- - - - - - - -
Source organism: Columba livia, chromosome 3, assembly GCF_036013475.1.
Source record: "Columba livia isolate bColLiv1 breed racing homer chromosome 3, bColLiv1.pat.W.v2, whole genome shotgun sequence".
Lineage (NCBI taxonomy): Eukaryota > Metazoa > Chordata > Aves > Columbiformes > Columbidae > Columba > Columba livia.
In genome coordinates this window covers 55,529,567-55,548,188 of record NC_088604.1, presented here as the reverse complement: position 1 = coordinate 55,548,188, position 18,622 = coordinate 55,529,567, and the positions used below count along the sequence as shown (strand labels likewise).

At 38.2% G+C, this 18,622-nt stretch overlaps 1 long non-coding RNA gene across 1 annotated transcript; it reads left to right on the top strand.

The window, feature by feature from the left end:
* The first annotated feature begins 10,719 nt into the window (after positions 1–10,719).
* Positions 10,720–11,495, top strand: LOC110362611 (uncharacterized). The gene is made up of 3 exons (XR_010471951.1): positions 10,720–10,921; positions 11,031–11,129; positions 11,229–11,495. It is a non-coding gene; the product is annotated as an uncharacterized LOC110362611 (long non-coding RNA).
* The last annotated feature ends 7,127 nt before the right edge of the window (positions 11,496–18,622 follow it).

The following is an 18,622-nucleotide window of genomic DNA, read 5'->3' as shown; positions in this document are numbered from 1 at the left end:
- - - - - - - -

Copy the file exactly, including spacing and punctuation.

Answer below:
Source organism: Columba livia, chromosome 3, assembly GCF_036013475.1.
Source record: "Columba livia isolate bColLiv1 breed racing homer chromosome 3, bColLiv1.pat.W.v2, whole genome shotgun sequence".
Lineage (NCBI taxonomy): Eukaryota > Metazoa > Chordata > Aves > Columbiformes > Columbidae > Columba > Columba livia.
In genome coordinates this window covers 55,529,567-55,548,188 of record NC_088604.1, presented here as the reverse complement: position 1 = coordinate 55,548,188, position 18,622 = coordinate 55,529,567, and the positions used below count along the sequence as shown (strand labels likewise).

At 38.2% G+C, this 18,622-nt stretch overlaps 1 long non-coding RNA gene across 1 annotated transcript; it reads left to right on the top strand.

The window, feature by feature from the left end:
* The first annotated feature begins 10,719 nt into the window (after positions 1–10,719).
* Positions 10,720–11,495, top strand: LOC110362611 (uncharacterized). The gene is made up of 3 exons (XR_010471951.1): positions 10,720–10,921; positions 11,031–11,129; positions 11,229–11,495. It is a non-coding gene; the product is annotated as an uncharacterized LOC110362611 (long non-coding RNA).
* The last annotated feature ends 7,127 nt before the right edge of the window (positions 11,496–18,622 follow it).

The following is an 18,622-nucleotide window of genomic DNA, read 5'->3' as shown; positions in this document are numbered from 1 at the left end: